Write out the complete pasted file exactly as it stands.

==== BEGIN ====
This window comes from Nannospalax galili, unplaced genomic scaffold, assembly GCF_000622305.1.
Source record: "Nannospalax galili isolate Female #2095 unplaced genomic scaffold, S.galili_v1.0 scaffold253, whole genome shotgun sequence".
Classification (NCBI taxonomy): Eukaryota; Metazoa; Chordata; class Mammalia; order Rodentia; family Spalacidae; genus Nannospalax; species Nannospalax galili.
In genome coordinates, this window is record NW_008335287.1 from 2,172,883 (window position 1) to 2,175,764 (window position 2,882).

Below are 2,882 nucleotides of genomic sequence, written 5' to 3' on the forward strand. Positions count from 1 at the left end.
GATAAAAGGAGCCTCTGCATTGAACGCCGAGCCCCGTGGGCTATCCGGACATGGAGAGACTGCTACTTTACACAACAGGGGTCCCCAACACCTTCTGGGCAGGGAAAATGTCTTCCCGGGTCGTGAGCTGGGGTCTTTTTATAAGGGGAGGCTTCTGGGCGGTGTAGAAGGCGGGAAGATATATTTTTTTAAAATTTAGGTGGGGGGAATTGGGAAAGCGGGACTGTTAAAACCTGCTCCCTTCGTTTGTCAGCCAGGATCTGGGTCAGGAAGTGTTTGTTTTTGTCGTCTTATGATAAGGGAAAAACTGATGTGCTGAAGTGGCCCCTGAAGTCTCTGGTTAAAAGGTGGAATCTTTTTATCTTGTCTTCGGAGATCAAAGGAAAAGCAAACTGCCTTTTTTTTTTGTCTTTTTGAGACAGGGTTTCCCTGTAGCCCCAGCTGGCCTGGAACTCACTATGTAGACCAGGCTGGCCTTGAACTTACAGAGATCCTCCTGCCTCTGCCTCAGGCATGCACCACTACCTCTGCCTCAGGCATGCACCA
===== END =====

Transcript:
This window comes from Nannospalax galili, unplaced genomic scaffold, assembly GCF_000622305.1.
Source record: "Nannospalax galili isolate Female #2095 unplaced genomic scaffold, S.galili_v1.0 scaffold253, whole genome shotgun sequence".
Classification (NCBI taxonomy): Eukaryota; Metazoa; Chordata; class Mammalia; order Rodentia; family Spalacidae; genus Nannospalax; species Nannospalax galili.
In genome coordinates, this window is record NW_008335287.1 from 2,172,883 (window position 1) to 2,175,764 (window position 2,882).

Below are 2,882 nucleotides of genomic sequence, written 5' to 3' on the forward strand. Positions count from 1 at the left end.
GATAAAAGGAGCCTCTGCATTGAACGCCGAGCCCCGTGGGCTATCCGGACATGGAGAGACTGCTACTTTACACAACAGGGGTCCCCAACACCTTCTGGGCAGGGAAAATGTCTTCCCGGGTCGTGAGCTGGGGTCTTTTTATAAGGGGAGGCTTCTGGGCGGTGTAGAAGGCGGGAAGATATATTTTTTTAAAATTTAGGTGGGGGGAATTGGGAAAGCGGGACTGTTAAAACCTGCTCCCTTCGTTTGTCAGCCAGGATCTGGGTCAGGAAGTGTTTGTTTTTGTCGTCTTATGATAAGGGAAAAACTGATGTGCTGAAGTGGCCCCTGAAGTCTCTGGTTAAAAGGTGGAATCTTTTTATCTTGTCTTCGGAGATCAAAGGAAAAGCAAACTGCCTTTTTTTTTTGTCTTTTTGAGACAGGGTTTCCCTGTAGCCCCAGCTGGCCTGGAACTCACTATGTAGACCAGGCTGGCCTTGAACTTACAGAGATCCTCCTGCCTCTGCCTCAGGCATGCACCACTACCTCTGCCTCAGGCATGCACCA